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05. February 2010

The Roles and Capabilities of Yemeni Women Against Violent Extremism

A Report From a SAVE Yemen Workshop

On January 21st, 2010, Women Without Borders/SAVE Yemen held a workshop on women’s role in challenging violent extremism. Ms. Tawakkol Karman, Chairperson of Women Journalists Without Chains (WJWC) and co-sponsor of the event, opened the day’s activities by welcoming SAVE and its work. Fahmia Al-Fotih, SAVE Yemen coordinator, presented the organization and its work on behalf of founder Dr. Edit Schlaffer. Al-Fotih showed the audience Journey Through Darkness, a SAVE-produced documentary chronicling the trials of three women throughout the world dealing with the effects of terrorism in their lives.


Turning from the film to discuss the effects of extremism on their own lives, the group noted that the capacity of women to spot and react to extremism in their families ranges greatly based on levels of education, local awareness, and geographic remoteness. Mothers, especially those with less formal education, struggle to recognize the warning signs. In general, they perceive their children as merely becoming more religious and often consider the change to be positive. Mothers with less formal education often realize too late when their family-members are involved with extremist thought and/or action. Female illiteracy and radical thinking, they said, often go hand in hand.

The group discussed what to do after a family member has become involved with extremism. Families that have children with extremist ties are usually subjected to harassment, random government raids, and humiliation within their communities. Those families then tend to isolate themselves or move somewhere where their stories are unknown. Consequently, extremism is not discussed as it is playing out. Many families attempt to conceal their child’s involvement in extremist groups. The pressure to keep silent about extremism robs families of the opportunity for dialogue and community support. In addition, young people who have recently moved away from extremist ideals are not given the opportunity to re-join their communities; neither the government nor the community attempts to rehabilitate them. Participants expressed that legal, psychological, and emotional support is urgently needed for both individuals and families attempting to cope with the presence of extremist thought in their everyday lives.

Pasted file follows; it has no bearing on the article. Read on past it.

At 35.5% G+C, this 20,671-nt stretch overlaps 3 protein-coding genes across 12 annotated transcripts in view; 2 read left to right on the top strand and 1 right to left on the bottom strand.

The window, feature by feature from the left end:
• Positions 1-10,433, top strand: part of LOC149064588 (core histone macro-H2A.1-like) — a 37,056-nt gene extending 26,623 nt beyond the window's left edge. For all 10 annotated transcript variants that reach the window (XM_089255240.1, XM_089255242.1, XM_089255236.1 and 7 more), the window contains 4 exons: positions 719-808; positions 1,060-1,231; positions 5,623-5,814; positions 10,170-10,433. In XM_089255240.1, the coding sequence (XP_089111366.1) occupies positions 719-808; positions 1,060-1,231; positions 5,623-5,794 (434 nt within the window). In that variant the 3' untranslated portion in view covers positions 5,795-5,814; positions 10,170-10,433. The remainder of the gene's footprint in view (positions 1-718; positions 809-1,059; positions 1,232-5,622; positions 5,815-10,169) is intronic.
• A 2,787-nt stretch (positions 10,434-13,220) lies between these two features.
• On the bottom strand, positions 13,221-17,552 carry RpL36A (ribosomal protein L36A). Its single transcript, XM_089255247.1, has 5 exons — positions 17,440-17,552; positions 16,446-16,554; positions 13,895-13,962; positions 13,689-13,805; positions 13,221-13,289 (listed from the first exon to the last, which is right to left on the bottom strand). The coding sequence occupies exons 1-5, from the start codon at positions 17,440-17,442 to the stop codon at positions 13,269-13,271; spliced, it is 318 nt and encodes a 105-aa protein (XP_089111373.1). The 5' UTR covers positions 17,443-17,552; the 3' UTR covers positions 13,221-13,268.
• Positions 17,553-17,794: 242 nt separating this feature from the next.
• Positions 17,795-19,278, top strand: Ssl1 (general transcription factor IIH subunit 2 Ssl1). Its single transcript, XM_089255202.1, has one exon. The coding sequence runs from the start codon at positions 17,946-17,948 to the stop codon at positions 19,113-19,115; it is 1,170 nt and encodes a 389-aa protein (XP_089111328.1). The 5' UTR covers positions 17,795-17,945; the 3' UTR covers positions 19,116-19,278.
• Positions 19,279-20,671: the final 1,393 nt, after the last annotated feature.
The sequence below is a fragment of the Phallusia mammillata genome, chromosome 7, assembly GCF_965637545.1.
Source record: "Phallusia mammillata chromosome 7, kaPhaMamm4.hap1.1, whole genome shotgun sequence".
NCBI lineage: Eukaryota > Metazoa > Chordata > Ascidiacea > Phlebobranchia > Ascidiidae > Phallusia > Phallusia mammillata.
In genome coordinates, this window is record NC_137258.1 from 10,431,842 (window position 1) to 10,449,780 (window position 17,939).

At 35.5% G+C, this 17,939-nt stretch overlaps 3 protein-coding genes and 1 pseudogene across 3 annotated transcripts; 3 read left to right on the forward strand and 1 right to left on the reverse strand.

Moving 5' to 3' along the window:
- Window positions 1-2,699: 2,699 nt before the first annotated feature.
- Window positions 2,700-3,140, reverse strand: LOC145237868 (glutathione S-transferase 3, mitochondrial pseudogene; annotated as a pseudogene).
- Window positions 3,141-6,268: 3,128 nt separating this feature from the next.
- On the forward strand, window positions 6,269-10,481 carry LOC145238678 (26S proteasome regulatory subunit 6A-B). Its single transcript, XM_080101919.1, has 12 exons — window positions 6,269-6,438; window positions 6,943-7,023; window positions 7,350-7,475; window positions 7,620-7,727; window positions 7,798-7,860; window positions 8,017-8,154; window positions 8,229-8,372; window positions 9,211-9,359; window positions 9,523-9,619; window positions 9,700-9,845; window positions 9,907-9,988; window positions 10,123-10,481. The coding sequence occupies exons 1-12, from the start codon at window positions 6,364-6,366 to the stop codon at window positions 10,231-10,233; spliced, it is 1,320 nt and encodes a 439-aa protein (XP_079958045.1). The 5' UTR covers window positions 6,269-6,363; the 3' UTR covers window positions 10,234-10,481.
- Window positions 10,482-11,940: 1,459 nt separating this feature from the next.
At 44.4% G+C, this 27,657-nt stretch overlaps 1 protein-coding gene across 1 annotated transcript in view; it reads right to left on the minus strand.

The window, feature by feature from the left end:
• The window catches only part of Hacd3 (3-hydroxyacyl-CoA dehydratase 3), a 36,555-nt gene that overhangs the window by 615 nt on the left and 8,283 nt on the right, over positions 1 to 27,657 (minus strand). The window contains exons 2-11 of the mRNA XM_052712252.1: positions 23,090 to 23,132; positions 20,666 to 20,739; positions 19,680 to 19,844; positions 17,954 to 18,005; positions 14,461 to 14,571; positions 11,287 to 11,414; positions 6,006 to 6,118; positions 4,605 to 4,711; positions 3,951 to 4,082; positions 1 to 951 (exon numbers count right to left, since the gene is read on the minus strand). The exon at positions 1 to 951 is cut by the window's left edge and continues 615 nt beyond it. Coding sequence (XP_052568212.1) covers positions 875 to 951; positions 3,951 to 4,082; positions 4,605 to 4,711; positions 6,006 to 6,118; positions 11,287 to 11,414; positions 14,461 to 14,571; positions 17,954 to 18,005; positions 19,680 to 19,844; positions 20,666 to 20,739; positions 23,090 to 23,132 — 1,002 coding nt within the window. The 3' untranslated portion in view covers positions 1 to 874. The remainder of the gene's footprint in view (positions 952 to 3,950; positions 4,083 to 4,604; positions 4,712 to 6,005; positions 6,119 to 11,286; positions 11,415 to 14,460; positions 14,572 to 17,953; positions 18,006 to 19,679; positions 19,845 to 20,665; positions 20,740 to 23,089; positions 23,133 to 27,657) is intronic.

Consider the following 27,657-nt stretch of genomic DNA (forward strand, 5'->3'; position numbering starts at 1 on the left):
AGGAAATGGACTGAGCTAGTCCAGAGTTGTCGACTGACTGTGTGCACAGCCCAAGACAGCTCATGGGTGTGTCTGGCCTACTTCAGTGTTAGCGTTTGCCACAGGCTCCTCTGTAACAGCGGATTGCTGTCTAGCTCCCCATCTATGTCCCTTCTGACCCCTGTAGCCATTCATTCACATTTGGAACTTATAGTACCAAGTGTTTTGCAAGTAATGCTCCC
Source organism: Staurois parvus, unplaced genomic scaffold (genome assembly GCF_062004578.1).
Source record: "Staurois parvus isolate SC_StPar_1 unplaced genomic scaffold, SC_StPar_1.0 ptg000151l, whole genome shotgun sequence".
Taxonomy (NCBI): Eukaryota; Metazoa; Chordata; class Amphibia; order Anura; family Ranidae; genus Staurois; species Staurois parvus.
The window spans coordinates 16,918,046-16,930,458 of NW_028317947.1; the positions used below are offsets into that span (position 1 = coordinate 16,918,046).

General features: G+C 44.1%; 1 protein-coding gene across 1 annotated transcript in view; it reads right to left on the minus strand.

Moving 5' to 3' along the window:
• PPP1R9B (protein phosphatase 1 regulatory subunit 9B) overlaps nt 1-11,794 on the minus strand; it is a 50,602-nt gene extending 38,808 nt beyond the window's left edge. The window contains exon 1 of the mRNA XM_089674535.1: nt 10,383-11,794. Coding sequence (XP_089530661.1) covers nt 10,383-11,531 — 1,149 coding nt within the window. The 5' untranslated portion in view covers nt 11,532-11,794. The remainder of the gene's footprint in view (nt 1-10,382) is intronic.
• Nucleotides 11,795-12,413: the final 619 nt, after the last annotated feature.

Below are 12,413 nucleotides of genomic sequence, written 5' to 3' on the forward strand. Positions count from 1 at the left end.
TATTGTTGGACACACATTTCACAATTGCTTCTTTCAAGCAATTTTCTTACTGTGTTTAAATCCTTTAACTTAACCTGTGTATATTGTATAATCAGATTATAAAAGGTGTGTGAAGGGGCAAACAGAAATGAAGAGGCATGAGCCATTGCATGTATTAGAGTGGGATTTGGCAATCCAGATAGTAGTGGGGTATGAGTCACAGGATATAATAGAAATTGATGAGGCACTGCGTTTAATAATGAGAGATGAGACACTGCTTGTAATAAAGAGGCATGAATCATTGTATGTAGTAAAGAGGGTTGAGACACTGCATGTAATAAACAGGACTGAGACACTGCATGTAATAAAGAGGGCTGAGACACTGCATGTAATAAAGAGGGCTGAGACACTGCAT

The participants stated that increasing awareness and creating a more supportive network among women is crucial, whether that be through organizing seminars or capitalizing on local social events. Many in the conference also called for women to take more initiative for speaking to their children about extremism and protecting them from it.

Recommendations and Steps Forward:



  • Community/social gatherings are an effective way through which SAVE can make its presence and resources known among local women.


  • Undereducated or illiterate women can be reached through their children. Whether in primary school, high school or university, students bring aspects of their education back home with them, and thus their education can be viewed as a useful way of reaching those women who are otherwise hard to reach or empower.


  • The Ministry of Education and school administrators should be aware of 'extremist teachers' who use their position to encourage radical thinking.


  • Targeted campaigns could effectively bring awareness to women and children about the importance of addressing violent extremism on a family level.


  • SAVE should cooperate with mosques and mullahs, encouraging them to use their teachings as a platform for discussions of not only religious issues, but also social ones.


  • Collaboration with the heads of villages and tribes' sheikhs would help promote non-extremist thought within communities.


  • Educational and media messages that call for violence as an alternative to justice should be actively discouraged.


  • A system of rehabilitation must be in place for former terrorists or extremists.

 
 

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